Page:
Among the list of things that have both saddened and angered me in the aftermath of the Christchurch massacre is the half-hearted and evasive media coverage. It was a hate crime, a bloodshed charged with hateful anti-Muslim passion. I made a conscious effort to avoid the word Islamophobia because to be phobic is to be irrationally terrorized. Brenton Tarrant, the white supremacist who took the lives of 50 Muslims in two mosques and injured 50 more, acted out of hatred, not fear. It is also necessary to recognize that this was an act of terrorism, because massacre is not a side effect of mental illness.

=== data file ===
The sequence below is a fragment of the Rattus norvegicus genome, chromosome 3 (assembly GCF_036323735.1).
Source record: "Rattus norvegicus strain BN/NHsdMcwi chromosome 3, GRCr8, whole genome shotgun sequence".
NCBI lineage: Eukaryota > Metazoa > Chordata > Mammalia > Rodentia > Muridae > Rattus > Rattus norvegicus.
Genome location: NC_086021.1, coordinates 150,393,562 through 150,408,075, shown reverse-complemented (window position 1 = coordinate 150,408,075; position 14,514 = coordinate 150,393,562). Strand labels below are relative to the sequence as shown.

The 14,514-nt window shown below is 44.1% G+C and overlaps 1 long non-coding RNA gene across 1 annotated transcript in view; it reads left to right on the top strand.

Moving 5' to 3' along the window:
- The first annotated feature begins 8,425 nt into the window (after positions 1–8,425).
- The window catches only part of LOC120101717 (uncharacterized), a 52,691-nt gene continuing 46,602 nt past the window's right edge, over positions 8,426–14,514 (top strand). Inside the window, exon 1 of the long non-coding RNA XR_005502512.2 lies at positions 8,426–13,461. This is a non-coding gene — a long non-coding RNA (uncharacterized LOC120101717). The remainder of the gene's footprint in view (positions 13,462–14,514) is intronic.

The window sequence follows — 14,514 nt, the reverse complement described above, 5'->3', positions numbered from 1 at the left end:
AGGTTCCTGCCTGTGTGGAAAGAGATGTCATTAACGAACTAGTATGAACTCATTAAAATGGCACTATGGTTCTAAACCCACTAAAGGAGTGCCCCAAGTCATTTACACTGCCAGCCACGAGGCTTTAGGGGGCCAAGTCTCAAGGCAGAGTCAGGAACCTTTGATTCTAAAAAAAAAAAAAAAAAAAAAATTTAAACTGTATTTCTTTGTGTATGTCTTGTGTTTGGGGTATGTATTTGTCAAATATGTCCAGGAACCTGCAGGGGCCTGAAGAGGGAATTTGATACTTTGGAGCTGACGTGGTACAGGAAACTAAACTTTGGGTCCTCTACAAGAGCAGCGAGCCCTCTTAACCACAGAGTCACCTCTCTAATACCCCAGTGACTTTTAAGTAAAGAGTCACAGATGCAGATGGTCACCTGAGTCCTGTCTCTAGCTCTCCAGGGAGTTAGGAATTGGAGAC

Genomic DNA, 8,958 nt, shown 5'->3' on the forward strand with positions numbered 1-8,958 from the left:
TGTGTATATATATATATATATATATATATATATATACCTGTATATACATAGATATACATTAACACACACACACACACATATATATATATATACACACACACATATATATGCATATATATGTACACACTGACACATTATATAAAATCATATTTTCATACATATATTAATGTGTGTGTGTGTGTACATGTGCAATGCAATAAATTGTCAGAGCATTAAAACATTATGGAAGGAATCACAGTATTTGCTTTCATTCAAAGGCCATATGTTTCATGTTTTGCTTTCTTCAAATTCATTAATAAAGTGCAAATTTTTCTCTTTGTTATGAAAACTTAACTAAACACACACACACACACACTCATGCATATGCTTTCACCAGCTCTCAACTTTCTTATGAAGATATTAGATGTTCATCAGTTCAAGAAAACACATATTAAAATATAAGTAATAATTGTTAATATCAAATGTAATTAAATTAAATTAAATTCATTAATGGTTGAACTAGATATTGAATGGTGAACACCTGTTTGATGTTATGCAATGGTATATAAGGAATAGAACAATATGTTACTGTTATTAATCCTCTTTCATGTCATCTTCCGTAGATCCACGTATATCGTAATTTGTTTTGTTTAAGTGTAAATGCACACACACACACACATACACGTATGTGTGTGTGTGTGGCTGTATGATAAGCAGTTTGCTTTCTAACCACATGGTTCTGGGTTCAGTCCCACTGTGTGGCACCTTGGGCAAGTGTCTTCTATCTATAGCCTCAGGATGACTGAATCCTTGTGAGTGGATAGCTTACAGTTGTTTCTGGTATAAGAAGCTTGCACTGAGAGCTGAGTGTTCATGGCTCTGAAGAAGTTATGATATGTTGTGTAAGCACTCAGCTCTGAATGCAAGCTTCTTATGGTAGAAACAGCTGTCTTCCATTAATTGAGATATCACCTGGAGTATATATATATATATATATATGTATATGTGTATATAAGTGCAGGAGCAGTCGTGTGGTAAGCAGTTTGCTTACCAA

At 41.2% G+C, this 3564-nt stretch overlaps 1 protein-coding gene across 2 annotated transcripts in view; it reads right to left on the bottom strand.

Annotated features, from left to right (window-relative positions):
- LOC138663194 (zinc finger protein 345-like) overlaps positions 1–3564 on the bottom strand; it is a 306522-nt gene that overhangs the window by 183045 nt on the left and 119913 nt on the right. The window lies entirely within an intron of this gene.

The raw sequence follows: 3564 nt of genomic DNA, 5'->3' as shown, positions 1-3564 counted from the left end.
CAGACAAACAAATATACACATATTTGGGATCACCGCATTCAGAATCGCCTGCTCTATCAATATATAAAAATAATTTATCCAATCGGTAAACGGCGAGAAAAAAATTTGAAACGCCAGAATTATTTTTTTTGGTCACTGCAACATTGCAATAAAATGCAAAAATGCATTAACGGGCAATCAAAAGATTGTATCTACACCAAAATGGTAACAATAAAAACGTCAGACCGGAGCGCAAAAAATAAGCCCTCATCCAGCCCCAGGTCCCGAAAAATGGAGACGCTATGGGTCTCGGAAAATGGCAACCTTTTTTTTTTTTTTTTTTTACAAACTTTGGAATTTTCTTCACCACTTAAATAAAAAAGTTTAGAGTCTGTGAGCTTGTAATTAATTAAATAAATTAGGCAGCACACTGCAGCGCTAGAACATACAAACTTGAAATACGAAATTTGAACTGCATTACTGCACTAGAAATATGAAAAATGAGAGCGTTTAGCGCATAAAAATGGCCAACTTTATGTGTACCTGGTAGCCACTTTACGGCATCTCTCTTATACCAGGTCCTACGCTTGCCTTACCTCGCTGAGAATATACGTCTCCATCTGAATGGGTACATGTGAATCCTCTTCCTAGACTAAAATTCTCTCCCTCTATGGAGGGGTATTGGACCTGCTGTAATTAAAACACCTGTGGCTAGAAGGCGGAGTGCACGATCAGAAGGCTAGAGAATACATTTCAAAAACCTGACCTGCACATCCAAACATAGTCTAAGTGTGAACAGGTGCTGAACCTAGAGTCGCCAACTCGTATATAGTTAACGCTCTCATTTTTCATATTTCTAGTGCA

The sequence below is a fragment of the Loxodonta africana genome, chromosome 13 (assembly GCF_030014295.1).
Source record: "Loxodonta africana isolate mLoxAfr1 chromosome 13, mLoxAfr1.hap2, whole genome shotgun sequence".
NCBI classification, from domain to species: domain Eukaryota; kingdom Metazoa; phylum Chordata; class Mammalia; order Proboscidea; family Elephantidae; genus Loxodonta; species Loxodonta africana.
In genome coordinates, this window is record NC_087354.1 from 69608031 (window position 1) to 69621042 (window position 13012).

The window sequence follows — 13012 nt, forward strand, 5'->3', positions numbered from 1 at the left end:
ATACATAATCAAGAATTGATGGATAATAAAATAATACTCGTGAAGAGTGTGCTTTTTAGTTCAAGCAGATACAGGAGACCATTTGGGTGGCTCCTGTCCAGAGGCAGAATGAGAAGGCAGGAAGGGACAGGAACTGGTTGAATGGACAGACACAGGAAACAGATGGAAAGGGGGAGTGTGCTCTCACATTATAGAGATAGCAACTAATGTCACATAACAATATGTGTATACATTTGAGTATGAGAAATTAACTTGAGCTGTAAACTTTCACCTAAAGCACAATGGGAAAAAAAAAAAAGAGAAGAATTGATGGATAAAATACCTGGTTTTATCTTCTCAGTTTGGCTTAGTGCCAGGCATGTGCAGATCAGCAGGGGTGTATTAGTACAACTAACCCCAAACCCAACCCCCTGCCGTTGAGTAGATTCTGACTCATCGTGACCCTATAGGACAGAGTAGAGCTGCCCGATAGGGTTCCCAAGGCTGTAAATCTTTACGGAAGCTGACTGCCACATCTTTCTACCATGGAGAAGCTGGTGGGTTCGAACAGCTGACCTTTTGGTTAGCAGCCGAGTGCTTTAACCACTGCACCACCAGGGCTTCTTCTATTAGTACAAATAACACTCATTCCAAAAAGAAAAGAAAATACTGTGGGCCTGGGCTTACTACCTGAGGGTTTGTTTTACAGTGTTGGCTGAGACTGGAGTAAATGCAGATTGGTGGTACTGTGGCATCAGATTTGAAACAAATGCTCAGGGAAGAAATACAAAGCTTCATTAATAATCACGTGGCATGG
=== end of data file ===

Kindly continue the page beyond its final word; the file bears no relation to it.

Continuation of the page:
The solidarity being expressed by many seems quite disingenuous to me, as a lot of it evades the task of calling the shooting a hate crime, or an act of terror. This is eerily similar to the reluctance of the U.S. Department of Justice to recognize the 2015 murder of three Muslims in Chapel Hill as a hate crime. This evasiveness is dangerous, it dulls down the urgency of the growing pandemic of anti-Muslim crime. Enough is enough, we cannot make progress in our fight against hatred without acknowledging it and facing it head on.
Fouad Abu Hijleh